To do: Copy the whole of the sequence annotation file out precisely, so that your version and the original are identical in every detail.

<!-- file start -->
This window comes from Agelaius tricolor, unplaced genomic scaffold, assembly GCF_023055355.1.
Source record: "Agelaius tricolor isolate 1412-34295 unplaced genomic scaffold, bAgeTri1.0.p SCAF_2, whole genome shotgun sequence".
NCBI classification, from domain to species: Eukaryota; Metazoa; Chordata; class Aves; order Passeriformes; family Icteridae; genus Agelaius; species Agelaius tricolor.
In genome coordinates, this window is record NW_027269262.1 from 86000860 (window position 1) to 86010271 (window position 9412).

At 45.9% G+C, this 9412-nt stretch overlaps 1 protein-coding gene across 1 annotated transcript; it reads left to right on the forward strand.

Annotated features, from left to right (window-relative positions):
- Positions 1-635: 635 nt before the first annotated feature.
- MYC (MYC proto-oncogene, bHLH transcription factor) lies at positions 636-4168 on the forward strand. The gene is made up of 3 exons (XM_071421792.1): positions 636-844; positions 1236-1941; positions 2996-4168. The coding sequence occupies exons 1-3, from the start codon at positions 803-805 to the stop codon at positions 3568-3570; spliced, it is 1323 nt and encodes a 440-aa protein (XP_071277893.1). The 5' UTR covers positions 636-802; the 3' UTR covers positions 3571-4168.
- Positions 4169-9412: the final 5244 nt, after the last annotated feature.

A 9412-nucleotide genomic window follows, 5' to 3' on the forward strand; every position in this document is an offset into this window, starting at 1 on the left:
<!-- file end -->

This window comes from Agelaius tricolor, unplaced genomic scaffold, assembly GCF_023055355.1.
Source record: "Agelaius tricolor isolate 1412-34295 unplaced genomic scaffold, bAgeTri1.0.p SCAF_2, whole genome shotgun sequence".
NCBI classification, from domain to species: Eukaryota; Metazoa; Chordata; class Aves; order Passeriformes; family Icteridae; genus Agelaius; species Agelaius tricolor.
In genome coordinates, this window is record NW_027269262.1 from 86000860 (window position 1) to 86010271 (window position 9412).

At 45.9% G+C, this 9412-nt stretch overlaps 1 protein-coding gene across 1 annotated transcript; it reads left to right on the forward strand.

Annotated features, from left to right (window-relative positions):
- Positions 1-635: 635 nt before the first annotated feature.
- MYC (MYC proto-oncogene, bHLH transcription factor) lies at positions 636-4168 on the forward strand. The gene is made up of 3 exons (XM_071421792.1): positions 636-844; positions 1236-1941; positions 2996-4168. The coding sequence occupies exons 1-3, from the start codon at positions 803-805 to the stop codon at positions 3568-3570; spliced, it is 1323 nt and encodes a 440-aa protein (XP_071277893.1). The 5' UTR covers positions 636-802; the 3' UTR covers positions 3571-4168.
- Positions 4169-9412: the final 5244 nt, after the last annotated feature.

A 9412-nucleotide genomic window follows, 5' to 3' on the forward strand; every position in this document is an offset into this window, starting at 1 on the left: